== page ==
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A survey of internists-physicians practicing internal medicine-whose board certification was up for renewal in December 2002 found that the most common reasons for participating in recertification were to maintain professional image and update knowledge (Improving Patient Care, p. 29). Ninety-one percent of the internists surveyed were still working in internal medicine, with the proportion lower among generalist physicians (79 percent) than subspecialists (96 percent). In an accompanying editorial, the Annals editor considers the issue of the physicians who left the practice of internal medicine (Editorial, p. 57). The editor says that the survey provides three lessons for those involved in medical workforce planning: 1) The number of primary care physicians is probably declining faster than realized; 2) Migration between medical specialties is important; 3) Some entity must track career changes of practicing physicians, including the rates of physicians leaving medicine and moving between specialties within medicine.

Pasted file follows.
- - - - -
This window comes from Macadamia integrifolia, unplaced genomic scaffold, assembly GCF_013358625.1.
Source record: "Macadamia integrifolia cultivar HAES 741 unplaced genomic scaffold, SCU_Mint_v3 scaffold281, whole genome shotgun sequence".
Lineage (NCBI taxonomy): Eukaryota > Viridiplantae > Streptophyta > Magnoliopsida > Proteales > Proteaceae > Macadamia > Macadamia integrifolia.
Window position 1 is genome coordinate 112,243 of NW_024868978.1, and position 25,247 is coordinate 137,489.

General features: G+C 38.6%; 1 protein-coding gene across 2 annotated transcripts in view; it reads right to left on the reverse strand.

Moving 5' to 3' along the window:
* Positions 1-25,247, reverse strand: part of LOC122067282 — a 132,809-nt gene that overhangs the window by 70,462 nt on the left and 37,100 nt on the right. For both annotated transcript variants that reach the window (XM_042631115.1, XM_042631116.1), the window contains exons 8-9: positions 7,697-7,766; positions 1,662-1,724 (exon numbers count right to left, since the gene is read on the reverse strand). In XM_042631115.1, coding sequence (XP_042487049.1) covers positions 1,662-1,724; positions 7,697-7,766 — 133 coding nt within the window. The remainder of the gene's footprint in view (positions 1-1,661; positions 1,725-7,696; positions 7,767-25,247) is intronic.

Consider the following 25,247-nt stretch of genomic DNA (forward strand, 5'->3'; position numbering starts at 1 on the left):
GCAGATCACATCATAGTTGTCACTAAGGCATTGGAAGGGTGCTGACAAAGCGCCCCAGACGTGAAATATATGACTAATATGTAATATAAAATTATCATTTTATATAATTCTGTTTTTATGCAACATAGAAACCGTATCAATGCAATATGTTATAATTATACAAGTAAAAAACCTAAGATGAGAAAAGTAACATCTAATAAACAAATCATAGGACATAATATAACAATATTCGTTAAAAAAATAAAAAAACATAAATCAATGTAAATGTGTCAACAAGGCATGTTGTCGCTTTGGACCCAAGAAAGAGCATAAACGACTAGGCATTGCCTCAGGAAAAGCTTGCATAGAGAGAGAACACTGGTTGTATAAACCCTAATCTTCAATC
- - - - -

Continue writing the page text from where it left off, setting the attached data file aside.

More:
(Review, p. 37.)
Patients with peripheral arterial disease (PAD), leg pain caused by impaired blood flow in the arteries, who walked at least three times per week had less decline in walking distance and speed than PAD patients who walked less often (Article, p. 10). It is known that a supervised treadmill walking program improves walking performance and slows progression of PAD, but many older people with PAD are not able to participate in outpatient exercise programs because of cost or transportation problems. In this study, the walking sessions were unsupervised. Authors conclude that simple, unsupervised walking at home can reap many benefits for patients with PAD.